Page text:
1. The affairs of the company have been or are being conducted in a manner prejudicial to public interest (§ 241(1)(a), The Act).
2. The affairs of the company have been or are being conducted in a manner prejudicial or oppressive to the complainant or any other member or members (§ 241(1)(a), The Act).
3. The affairs of the company have been or are being conducted in a manner prejudicial to the interests of the company (§ 241(1)(a), The Act).
4. A material change (that is not a change brought about by or for the benefit of any creditors/debenture holders or any class of shareholders) has taken place in the management or control of the company in any manner and as a consequence of such change, it is possible that the corporate affairs will be carried out in a manner that is prejudicial to the interests of the company, its members or any class of members (§ 241(1)(b), The Act).

The Central Government can also apply to the National Company Law Tribunal [hereinafter. “the Tribunal”]. Subsection 2 of Section 241 provides that if the Central Government forms an opinion that the company affairs are being carried out in a manner that is prejudicial to public interest, it can itself apply to the Tribunal for an order (Section 241(2), The Act). The Central Government can apply to the Tribunal in the following cases:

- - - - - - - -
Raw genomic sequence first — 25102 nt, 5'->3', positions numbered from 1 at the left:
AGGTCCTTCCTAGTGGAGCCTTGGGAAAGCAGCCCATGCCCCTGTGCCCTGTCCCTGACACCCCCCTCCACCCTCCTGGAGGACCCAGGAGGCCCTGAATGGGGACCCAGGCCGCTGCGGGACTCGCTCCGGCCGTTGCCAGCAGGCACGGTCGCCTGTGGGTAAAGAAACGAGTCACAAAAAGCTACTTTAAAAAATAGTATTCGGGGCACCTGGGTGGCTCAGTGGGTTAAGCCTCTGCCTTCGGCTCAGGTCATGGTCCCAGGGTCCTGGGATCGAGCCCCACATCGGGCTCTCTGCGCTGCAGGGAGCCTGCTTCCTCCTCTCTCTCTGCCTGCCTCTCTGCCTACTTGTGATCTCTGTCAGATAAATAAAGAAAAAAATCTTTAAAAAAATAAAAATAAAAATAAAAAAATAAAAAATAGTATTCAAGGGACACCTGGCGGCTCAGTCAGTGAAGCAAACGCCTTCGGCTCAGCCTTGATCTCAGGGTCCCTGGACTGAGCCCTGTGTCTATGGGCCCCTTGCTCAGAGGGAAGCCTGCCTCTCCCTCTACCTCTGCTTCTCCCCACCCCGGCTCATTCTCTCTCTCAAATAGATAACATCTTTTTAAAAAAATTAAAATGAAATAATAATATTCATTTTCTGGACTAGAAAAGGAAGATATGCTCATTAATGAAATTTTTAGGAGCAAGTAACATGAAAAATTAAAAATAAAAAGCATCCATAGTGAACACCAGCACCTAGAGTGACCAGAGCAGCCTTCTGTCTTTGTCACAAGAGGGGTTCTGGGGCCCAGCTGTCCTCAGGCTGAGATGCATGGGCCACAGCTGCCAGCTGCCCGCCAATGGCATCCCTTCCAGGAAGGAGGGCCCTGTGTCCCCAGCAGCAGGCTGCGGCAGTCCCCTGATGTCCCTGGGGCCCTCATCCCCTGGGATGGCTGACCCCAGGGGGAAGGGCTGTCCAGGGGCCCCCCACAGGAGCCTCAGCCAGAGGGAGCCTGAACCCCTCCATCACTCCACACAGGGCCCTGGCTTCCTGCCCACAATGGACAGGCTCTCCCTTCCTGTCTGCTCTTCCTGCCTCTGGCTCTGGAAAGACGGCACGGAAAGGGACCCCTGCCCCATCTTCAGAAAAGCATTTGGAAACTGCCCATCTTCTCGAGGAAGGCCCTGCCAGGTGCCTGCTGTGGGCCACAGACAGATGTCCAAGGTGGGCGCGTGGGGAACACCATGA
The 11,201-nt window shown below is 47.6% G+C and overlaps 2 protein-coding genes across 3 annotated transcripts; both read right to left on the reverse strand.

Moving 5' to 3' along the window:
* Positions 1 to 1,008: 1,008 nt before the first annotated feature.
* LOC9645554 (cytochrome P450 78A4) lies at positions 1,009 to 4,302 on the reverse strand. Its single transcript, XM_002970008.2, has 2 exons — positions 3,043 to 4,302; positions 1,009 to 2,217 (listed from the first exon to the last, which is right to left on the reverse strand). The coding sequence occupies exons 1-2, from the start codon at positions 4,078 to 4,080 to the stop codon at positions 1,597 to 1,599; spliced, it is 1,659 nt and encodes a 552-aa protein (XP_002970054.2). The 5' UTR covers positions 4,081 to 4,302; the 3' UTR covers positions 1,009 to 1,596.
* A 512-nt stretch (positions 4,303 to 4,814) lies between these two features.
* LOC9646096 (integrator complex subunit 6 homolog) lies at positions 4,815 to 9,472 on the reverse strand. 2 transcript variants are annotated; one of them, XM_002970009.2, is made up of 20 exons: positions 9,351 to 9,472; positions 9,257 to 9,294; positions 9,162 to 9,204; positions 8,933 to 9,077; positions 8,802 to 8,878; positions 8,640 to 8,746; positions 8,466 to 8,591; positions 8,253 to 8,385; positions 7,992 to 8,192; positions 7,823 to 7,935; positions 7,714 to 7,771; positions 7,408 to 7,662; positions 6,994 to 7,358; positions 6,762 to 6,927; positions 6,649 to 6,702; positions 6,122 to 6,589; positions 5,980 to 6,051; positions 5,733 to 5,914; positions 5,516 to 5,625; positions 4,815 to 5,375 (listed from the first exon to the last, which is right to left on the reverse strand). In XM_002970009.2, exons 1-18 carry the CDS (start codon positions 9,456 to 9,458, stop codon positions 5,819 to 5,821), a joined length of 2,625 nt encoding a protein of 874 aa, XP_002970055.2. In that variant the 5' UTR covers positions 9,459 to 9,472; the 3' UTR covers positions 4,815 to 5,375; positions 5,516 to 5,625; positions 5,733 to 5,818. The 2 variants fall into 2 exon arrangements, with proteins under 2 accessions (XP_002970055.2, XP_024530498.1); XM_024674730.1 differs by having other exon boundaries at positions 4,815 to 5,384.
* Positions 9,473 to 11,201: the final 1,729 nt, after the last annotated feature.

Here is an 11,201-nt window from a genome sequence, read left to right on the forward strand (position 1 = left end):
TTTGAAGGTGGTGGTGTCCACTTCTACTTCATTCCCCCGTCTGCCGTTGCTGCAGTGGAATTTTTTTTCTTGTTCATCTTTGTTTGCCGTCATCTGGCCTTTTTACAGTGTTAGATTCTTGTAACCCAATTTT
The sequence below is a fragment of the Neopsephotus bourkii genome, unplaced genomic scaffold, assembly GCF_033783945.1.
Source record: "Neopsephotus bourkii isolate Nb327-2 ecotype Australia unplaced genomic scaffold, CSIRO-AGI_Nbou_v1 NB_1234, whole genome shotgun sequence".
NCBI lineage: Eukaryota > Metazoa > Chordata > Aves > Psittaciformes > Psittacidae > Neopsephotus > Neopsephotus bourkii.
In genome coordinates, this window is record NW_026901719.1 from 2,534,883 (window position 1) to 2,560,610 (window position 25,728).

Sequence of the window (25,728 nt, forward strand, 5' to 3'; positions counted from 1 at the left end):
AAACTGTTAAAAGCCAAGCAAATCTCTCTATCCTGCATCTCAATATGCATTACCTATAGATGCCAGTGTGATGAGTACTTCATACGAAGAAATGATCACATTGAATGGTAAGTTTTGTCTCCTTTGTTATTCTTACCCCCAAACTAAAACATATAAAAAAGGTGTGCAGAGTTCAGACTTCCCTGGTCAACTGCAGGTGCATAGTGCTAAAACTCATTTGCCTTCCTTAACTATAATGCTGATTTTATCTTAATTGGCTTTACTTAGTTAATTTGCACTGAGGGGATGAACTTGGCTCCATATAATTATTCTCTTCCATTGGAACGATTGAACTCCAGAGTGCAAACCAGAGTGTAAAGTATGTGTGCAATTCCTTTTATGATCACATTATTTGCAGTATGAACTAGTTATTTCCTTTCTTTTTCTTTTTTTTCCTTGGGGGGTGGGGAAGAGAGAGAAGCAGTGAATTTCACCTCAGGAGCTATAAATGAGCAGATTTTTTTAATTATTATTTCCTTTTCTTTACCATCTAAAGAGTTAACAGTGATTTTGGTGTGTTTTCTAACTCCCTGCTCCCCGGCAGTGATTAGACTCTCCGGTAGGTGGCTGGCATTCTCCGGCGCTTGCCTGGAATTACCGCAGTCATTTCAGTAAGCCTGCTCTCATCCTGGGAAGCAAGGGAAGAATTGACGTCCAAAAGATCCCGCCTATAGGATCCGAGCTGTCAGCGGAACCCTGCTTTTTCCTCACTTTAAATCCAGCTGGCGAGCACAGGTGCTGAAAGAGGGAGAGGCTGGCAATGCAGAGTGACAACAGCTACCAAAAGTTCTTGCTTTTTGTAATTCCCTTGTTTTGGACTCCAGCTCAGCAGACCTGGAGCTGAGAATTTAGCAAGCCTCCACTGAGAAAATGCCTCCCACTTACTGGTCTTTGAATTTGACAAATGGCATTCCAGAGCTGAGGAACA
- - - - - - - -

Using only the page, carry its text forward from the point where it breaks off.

1. Found guilty of fraud,
2. Misfeasance: Wrongful exercise of power, misapplication or misappropriation of money or other property of the company.
3. Persistent negligence and default in conducting the affairs of the company.
4. Affairs of the company are being conducted not in accordance with sound business principles.
5. Negative effect on the interests of business or creditors, etc.

The affected shareholders can approach the Tribunal to obtain proper relief in case of oppression and mismanagement under Section 244(1) which extends the right to apply to the Tribunal to the members with a prescribed minority limit (as elaborated upon earlier- footnote no. 9) (Pandey, 2013). Similar was the limit under the Act of 1956. However, the Act of 2013 provides certain discretionary powers to the Tribunal in this regard. These discretionary powers are prescribed under the proviso to Section 244 which provides that the members, who do not fit into the aforesaid criteria, can make an application to the Tribunal and the Tribunal has the power to waive all or any of the requirements that are specified under clauses (a) and (b) so as to enable them to apply under section 241. A waiver, pursuant to this proviso, was given in the case of Agarwal (2017) Crystal Thermotech Ltd., wherein the petition of the applicant was allowed despite the shareholding being below 1/10th of the total shareholding.